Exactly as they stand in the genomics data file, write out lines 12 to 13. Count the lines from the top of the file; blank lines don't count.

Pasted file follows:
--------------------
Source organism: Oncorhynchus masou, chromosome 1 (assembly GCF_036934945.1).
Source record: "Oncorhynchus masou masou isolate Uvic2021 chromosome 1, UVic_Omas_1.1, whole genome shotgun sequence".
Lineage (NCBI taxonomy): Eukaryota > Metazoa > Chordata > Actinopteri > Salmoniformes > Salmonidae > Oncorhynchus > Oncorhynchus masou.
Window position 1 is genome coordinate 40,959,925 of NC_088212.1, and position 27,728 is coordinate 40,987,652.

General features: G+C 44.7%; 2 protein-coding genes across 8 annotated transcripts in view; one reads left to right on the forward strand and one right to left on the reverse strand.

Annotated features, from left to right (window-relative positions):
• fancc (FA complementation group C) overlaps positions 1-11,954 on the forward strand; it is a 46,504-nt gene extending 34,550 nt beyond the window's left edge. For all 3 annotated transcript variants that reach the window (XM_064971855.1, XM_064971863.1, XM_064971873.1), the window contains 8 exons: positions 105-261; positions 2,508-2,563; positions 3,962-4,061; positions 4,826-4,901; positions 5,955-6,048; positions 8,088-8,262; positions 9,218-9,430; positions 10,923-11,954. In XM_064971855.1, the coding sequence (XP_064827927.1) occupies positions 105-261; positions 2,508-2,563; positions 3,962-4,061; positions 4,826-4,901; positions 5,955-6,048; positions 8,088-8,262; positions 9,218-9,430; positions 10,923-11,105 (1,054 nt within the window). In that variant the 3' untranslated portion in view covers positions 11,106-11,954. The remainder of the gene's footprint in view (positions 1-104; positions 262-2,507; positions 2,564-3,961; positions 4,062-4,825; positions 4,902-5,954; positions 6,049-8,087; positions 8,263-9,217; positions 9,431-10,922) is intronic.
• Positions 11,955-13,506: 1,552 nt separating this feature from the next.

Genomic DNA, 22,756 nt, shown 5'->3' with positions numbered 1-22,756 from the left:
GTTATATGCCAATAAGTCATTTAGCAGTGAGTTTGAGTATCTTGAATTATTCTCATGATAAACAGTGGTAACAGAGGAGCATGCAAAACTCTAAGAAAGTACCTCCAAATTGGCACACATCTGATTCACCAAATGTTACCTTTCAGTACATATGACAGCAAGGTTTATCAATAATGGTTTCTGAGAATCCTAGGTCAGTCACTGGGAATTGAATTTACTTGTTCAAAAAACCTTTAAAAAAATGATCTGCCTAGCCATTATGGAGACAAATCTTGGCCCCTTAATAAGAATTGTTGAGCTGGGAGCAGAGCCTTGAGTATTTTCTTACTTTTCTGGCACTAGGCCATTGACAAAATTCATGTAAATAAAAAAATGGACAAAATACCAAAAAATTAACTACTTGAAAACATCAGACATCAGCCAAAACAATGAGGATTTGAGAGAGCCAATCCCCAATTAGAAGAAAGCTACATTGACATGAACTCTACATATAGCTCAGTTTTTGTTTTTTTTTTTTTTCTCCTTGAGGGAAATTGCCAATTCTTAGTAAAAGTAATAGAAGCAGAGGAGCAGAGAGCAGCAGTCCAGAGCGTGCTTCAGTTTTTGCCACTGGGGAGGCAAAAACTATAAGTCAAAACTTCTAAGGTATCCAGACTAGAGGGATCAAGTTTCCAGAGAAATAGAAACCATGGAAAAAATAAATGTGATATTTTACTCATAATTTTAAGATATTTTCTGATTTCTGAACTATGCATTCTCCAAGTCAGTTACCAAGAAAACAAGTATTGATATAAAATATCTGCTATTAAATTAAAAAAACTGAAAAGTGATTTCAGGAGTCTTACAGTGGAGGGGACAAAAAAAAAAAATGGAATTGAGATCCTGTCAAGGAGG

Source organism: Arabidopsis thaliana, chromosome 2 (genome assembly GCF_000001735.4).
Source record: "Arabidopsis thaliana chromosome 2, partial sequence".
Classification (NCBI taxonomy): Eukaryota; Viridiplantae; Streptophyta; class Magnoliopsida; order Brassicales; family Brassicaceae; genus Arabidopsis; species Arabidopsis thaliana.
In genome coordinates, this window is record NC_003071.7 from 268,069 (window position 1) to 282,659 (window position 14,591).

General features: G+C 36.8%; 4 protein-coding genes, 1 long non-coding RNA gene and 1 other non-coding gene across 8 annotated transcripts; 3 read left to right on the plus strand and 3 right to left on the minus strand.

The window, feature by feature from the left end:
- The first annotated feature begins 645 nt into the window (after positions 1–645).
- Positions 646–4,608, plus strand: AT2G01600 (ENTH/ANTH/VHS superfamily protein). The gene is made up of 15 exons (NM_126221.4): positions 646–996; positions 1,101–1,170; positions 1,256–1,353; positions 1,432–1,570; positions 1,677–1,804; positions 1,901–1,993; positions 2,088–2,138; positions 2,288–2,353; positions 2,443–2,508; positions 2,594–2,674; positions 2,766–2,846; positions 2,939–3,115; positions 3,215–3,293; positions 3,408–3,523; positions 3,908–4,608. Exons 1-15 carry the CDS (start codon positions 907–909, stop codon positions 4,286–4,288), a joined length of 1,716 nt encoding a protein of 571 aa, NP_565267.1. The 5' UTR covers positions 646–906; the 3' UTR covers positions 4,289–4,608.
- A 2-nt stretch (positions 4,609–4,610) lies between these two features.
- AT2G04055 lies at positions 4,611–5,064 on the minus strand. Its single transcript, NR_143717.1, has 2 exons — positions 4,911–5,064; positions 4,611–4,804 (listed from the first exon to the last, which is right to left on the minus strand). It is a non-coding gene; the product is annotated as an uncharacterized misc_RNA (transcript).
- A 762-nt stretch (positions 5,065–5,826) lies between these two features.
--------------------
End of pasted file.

Source record: "Arabidopsis thaliana chromosome 2, partial sequence".
Classification (NCBI taxonomy): Eukaryota; Viridiplantae; Streptophyta; class Magnoliopsida; order Brassicales; family Brassicaceae; genus Arabidopsis; species Arabidopsis thaliana.